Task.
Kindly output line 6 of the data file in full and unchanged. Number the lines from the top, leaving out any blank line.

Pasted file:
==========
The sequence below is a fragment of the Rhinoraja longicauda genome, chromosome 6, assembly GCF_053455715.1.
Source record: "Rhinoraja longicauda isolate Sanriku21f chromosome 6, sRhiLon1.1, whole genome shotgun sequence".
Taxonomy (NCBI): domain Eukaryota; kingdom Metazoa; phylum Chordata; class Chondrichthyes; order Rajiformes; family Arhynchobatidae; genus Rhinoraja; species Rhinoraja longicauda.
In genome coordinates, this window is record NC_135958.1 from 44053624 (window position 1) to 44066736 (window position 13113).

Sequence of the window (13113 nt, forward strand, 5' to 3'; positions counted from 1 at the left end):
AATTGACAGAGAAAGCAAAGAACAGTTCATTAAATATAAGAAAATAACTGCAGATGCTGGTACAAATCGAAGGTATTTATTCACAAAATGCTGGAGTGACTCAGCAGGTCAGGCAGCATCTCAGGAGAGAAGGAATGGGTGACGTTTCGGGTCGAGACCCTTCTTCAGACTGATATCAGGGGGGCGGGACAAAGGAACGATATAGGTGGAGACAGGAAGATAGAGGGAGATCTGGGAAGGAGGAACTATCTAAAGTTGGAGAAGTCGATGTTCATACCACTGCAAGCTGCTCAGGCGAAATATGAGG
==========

AATTGACAGAGAAAGCAAAGAACAGTTCATTAAATATAAGAAAATAACTGCAGATGCTGGTACAAATCGAAGGTATTTATTCACAAAATGCTGGAGTGACTCAGCAGGTCAGGCAGCATCTCAGGAGAGAAGGAATGGGTGACGTTTCGGGTCGAGACCCTTCTTCAGACTGATATCAGGGGGGCGGGACAAAGGAACGATATAGGTGGAGACAGGAAGATAGAGGGAGATCTGGGAAGGAGGAACTATCTAAAGTTGGAGAAGTCGATGTTCATACCACTGCAAGCTGCTCAGGCGAAATATGAGG